Race Relations in American Literature: 1850-2009

Relations between black people and white people has been a relevant and important topic, now more than ever. The issue has been discussed and critiqued in works of American fiction, beginning in the 1850’s with ‘Uncle Tom’s Cabin.’ These novels, generally speaking, reflected peoples’ perceptions of race relations at the time of their publication, andContinue reading “Race Relations in American Literature: 1850-2009”

The Corrupting Presence of Rebecca de Winter in ‘Rebecca’

Given the the title of du Maurier’s most famous work it is unsurprising that Rebecca dominates the entire plot, like some sort of Gothic spectre. Although she is dead, she manages to corrupt all characters, and the physical house of Manderley, while being corrupted herself. Rhododendrons are mentioned throughout the text, and they grow overContinue reading “The Corrupting Presence of Rebecca de Winter in ‘Rebecca’”

‘Rebecca’ Chapter One: An Analysis

‘Rebecca’ was published in 1938 and is Daphne Du Maurier’s most influential novel. Throughout the novel, the unnamed narrator describes her life with her new husband, Mr de Winter, and begins to realise that he, and her marital home, are haunted by Mr de Winter’s previous wife.  The novel opens with the iconic line: ‘lastContinue reading “‘Rebecca’ Chapter One: An Analysis”

‘Spencer’ 2021: An Analysis

This post contains spoilers for the 2021 film ‘Spencer.’ Pablo Larraín’s latest biopic, which focuses on the late Princess of Wales, has been lauded by critics and caused quite a stir. Those who would be expecting  something similar to ‘The Crown’ will be in for a surprise. The film does not just follow the Princess,Continue reading “‘Spencer’ 2021: An Analysis”

The Ghostly Cycle in ‘A Tale of Two Cities,’ ‘The Legend of Sleepy Hollow’ and ‘Rip Van Winkle’

Perhaps no character is ‘recalled to life’ so forcefully as the Headless Horseman in Washington Irving’s The Legend of Sleepy Hollow (1820). The Horseman returns to the land of the living but does so without his head. In losing his head, he is physically deprived of an integral part of his being, and is thereforeContinue reading “The Ghostly Cycle in ‘A Tale of Two Cities,’ ‘The Legend of Sleepy Hollow’ and ‘Rip Van Winkle’”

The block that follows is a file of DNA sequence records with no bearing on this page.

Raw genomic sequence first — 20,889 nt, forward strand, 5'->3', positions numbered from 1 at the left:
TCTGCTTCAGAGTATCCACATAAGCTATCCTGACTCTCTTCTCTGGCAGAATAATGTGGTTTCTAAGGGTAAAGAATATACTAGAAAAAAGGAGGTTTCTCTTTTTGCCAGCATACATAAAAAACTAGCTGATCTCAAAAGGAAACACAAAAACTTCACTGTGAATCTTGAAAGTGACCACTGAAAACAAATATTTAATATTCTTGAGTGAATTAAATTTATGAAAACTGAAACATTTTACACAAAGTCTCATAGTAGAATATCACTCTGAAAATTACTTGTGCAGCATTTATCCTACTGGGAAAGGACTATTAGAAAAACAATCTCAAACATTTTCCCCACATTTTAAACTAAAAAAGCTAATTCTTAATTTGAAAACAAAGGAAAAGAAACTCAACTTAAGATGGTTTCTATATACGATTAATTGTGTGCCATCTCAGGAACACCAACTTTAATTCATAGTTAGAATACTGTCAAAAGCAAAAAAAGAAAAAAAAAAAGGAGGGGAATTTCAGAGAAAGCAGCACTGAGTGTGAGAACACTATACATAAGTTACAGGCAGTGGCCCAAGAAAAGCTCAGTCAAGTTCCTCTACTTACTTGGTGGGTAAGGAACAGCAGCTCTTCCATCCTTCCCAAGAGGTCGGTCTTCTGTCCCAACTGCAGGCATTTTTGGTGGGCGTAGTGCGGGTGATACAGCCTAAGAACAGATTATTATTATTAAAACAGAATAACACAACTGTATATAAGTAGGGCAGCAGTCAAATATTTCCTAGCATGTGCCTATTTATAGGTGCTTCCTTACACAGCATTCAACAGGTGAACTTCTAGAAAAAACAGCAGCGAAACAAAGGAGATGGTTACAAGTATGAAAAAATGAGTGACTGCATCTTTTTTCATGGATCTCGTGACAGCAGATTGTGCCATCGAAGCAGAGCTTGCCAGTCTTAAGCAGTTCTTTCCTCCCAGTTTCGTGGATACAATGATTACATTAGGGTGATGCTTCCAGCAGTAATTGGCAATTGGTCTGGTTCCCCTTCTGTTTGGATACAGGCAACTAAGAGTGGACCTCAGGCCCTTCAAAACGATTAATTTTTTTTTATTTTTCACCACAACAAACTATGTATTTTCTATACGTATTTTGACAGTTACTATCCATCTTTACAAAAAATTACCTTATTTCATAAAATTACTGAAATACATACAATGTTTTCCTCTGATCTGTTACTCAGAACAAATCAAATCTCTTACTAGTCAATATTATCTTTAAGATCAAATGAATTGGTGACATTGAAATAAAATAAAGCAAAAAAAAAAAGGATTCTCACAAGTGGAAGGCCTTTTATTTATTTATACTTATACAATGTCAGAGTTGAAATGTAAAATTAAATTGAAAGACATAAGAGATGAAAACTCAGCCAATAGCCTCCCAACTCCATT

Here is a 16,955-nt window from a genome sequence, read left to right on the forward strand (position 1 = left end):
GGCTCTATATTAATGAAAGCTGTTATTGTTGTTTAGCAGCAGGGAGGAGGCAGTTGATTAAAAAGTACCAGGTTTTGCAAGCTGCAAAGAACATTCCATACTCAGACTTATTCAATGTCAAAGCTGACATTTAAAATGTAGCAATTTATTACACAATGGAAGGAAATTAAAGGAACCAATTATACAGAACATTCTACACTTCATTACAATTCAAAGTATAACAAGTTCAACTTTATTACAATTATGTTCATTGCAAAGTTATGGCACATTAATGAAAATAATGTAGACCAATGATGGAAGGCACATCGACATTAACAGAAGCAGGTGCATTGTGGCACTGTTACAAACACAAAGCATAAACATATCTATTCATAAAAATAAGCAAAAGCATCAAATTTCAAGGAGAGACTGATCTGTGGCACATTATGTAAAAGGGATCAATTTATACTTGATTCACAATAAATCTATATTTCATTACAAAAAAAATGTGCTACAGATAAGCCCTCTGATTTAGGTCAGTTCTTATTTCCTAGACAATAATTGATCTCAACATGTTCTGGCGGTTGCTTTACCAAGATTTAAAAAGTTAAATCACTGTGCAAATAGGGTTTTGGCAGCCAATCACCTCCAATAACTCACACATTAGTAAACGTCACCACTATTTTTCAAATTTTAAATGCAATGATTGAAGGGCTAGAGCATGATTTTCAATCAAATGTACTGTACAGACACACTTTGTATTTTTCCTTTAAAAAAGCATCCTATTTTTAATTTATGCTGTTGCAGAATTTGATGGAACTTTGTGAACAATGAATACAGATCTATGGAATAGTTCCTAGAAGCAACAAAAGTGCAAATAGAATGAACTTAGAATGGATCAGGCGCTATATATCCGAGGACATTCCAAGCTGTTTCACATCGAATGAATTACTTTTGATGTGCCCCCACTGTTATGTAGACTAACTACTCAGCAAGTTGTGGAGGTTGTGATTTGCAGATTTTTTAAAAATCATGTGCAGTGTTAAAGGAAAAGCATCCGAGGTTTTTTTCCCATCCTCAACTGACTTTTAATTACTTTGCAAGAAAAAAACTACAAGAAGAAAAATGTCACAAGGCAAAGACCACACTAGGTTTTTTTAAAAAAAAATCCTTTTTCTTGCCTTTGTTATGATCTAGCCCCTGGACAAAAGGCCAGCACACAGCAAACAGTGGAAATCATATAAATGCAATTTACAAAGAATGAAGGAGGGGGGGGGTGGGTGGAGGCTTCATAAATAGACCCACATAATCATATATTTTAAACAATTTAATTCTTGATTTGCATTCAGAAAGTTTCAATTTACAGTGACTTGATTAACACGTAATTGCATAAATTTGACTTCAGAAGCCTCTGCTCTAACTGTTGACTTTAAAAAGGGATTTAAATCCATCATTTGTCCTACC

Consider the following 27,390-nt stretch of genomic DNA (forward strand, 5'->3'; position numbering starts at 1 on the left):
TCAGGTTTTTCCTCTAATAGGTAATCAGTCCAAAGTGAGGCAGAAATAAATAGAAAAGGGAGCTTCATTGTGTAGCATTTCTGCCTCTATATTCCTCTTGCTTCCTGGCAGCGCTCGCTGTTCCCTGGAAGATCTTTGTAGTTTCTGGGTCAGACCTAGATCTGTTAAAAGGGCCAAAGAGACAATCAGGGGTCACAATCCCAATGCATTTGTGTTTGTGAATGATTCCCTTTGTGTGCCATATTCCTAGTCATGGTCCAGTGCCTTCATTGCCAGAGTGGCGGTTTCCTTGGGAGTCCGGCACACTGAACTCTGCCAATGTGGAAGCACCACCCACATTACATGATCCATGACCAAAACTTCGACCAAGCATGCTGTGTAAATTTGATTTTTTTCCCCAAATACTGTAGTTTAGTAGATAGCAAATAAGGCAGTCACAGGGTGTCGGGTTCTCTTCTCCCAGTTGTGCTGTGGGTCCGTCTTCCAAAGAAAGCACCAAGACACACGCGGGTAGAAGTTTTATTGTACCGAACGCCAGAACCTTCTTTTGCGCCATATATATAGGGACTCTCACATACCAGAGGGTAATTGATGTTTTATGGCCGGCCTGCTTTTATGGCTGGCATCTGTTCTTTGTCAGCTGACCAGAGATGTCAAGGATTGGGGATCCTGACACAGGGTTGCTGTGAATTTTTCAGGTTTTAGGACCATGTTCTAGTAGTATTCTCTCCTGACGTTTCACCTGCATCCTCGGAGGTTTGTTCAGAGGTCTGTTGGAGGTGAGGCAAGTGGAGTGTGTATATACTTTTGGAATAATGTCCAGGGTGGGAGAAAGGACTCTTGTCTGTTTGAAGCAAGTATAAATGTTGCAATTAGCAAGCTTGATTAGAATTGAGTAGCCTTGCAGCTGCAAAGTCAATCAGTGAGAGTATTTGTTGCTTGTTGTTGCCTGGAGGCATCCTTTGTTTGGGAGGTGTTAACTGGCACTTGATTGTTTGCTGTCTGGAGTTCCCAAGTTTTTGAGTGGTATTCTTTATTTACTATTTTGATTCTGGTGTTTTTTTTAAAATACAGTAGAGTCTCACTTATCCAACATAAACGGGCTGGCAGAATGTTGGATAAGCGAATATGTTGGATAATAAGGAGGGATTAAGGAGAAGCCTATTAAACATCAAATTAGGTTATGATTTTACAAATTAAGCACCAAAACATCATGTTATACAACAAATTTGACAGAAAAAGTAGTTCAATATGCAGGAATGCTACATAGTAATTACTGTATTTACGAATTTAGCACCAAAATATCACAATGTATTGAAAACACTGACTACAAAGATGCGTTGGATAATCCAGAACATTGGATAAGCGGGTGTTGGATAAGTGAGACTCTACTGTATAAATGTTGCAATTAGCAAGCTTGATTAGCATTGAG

The Other in ‘Beloved’ and ‘Under the Skin’

The concept of the Other refers to something, or someone, that is dissimilar to the norm and outside of the realm of the familiar.[1] What is exclusively classed as the Other in both novels is not so clearly defined. This complexity prompts the reader to question what truly is the Other, and in turn, whatContinue reading “The Other in ‘Beloved’ and ‘Under the Skin’”

Dickens and the classic Victorian Christmas

Dickens and the classic Victorian image of Christmas are inextricably linked, mostly because of ‘A Christmas Carol.’ Published in 1843, the book sold 6000 copies in five days, and became massively popular. First editions today sell for ten to fifteen thousand pounds. Dickens is often credited with creating Christmas, but it is more accurate toContinue reading “Dickens and the classic Victorian Christmas”

Cathy’s ‘I am Heathcliff!’ Speech: An Analysis

Cathy’s ‘I am Heathcliff!’ speech, is probably the most iconic declaration of love in literature. It is so long that it should probably be classed as a series of speeches. I certainly found it powerful and overwhelming, which leads me to believe that at the heart of ‘Wuthering Heights’ is a story about a loveContinue reading “Cathy’s ‘I am Heathcliff!’ Speech: An Analysis”

Ambrosio and Irony in ‘The Monk’

‘The Monk’ is a pretty crazy book, it grabs you by the throat and does not let go. It is not afraid to tackle difficult topics, and covers murder, corruption and incest in its monastic setting. It was difficult to write this and choose one topic to focus on, but I do feel that theContinue reading “Ambrosio and Irony in ‘The Monk’”

The Gothic in ‘Jane Eyre’

Gothic fiction primarily sought to be ‘anti-Enlightenment,’ and the antithesis of Christian, western ideas. It is mostly attributed to the Goths, a group of Germanic people who played a key role in the fall of Rome and the emergence of the Middle Ages. In literature, Gothic motifs and ideas are reflected in morality, architecture andContinue reading “The Gothic in ‘Jane Eyre’”